EU’s consumer protection authorities and the Commission: Airbnb must alter its price indication and terms of contract

According to the EU’s consumer protection legislation, companies should state the final price of products and services in their marketing, enabling consumers to compare options easily. At the moment, Airbnb does not do this, but various surcharges only become clear to consumers at a later stage of reservation. The network of EU consumer protection authorities and the Commission have now called on Airbnb to rectify the issue and to change its unclear and unreasonable terms of contract.

The EU’s Consumer Protection Cooperation Network (CPC) and the European Commission have pointed out to Airbnb that the prices it quotes in its marketing must be transparent. Consumers must be aware of the final price of accommodation, including all costs, such as service and cleaning charges, from the outset. In addition, consumers must be clearly informed of whether the accommodation provider is a company or private person and whether a party has paid Airbnb to have its accommodation option appear first in the search results.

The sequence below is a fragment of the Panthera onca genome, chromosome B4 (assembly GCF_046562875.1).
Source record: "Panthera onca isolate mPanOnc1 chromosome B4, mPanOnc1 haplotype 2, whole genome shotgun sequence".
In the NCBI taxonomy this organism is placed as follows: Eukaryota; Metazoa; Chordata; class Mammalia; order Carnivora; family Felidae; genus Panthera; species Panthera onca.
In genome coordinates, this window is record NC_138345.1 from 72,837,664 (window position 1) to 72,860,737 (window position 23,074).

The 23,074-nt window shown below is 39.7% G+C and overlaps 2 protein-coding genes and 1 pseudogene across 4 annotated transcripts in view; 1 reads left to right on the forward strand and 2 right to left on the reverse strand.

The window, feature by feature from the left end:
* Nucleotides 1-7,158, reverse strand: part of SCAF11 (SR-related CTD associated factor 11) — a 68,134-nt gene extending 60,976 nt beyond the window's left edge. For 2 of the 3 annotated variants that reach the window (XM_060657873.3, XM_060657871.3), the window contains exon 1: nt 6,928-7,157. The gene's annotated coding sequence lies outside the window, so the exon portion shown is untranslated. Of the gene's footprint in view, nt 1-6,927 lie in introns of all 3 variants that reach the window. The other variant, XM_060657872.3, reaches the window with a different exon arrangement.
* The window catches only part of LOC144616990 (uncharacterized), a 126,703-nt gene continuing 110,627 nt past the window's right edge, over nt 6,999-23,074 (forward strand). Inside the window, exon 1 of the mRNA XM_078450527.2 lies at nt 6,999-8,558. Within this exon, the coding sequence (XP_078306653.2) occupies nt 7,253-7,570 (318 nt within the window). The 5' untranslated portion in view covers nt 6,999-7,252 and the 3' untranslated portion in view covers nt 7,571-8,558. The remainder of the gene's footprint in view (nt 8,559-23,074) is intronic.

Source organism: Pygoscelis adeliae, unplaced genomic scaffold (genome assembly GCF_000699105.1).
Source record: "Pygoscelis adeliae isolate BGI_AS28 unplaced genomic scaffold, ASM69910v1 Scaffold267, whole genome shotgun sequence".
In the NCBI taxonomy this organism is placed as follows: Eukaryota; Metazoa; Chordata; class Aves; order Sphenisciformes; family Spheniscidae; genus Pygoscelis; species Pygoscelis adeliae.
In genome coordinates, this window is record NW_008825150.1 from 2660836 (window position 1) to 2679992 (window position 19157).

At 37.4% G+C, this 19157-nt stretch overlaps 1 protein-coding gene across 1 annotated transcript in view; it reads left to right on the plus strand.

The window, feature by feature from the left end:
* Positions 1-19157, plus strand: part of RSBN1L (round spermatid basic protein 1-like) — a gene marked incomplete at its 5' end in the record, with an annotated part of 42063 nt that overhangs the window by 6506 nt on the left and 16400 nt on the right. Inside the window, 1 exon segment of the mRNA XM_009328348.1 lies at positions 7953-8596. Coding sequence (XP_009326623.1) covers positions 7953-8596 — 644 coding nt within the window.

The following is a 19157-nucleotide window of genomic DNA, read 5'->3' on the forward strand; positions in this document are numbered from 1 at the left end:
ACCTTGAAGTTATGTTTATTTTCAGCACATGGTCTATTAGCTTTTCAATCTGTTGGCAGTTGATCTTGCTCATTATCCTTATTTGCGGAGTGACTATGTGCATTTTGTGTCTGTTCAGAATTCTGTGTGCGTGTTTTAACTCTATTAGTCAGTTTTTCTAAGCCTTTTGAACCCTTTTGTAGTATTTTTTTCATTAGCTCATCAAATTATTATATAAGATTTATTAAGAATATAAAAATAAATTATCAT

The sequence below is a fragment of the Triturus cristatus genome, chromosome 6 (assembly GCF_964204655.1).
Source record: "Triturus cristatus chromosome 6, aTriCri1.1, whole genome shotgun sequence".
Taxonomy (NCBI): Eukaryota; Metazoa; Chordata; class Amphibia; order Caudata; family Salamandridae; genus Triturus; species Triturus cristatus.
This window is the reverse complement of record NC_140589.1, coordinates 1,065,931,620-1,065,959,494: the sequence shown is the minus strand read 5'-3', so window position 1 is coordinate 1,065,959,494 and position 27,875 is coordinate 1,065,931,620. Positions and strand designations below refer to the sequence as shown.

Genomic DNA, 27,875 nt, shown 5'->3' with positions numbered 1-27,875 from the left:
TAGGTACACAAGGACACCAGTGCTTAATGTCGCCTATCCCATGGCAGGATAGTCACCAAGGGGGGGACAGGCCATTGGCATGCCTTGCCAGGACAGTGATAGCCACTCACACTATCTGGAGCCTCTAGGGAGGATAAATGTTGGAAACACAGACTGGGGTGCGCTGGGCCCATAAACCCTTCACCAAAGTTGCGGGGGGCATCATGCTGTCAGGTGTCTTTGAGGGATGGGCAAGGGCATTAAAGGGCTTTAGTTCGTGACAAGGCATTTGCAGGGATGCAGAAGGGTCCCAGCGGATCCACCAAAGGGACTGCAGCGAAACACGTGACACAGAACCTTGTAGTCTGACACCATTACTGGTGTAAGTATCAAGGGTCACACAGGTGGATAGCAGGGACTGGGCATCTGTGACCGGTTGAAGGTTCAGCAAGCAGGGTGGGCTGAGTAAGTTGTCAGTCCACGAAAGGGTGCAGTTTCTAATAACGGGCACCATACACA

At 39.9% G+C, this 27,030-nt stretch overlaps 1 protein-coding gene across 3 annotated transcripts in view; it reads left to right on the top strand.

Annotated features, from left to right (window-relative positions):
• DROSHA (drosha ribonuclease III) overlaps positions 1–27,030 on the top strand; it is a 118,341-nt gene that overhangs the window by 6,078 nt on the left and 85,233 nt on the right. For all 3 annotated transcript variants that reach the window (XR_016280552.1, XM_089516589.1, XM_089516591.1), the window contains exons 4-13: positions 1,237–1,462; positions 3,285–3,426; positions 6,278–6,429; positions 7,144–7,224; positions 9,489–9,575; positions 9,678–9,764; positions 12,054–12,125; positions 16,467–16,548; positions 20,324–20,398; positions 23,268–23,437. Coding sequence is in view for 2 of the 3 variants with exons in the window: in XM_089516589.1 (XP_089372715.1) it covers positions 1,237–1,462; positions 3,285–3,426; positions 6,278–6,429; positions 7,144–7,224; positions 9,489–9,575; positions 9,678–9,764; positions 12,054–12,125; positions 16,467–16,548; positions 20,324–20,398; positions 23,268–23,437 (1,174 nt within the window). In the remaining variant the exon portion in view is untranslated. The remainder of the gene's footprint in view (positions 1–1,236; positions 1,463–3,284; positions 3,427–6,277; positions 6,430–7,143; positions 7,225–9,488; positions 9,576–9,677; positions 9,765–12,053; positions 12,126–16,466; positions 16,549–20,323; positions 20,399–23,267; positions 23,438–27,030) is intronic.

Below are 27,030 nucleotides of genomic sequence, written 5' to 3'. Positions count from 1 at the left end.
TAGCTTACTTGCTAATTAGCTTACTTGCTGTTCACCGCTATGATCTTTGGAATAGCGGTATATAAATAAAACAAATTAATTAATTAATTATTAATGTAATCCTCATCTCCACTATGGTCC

Furthermore, Airbnb’s contractual terms include illegal passages. It has been pointed out to the company that it cannot, for example, unilaterally alter the terms of contract without informing consumers beforehand and providing them with the opportunity to terminate the contract. Airbnb must also clearly explain its practices relating to customers’ compensation claims and reimbursement.

At the end of August 2018, Airbnb must present the Commission and Consumer Protection Cooperation Network with a statement of how it intends to correct its practices in line with EU legislation. If the company’s proposal is unsatisfactory, the Commission and the authorities may take further action.

The project has been coordinated by the Norwegian consumer authority Forbrukertilsynet. The Consumer Ombudsman participates in the EU’s Consumer Protection Cooperation Network on Finland’s behalf.

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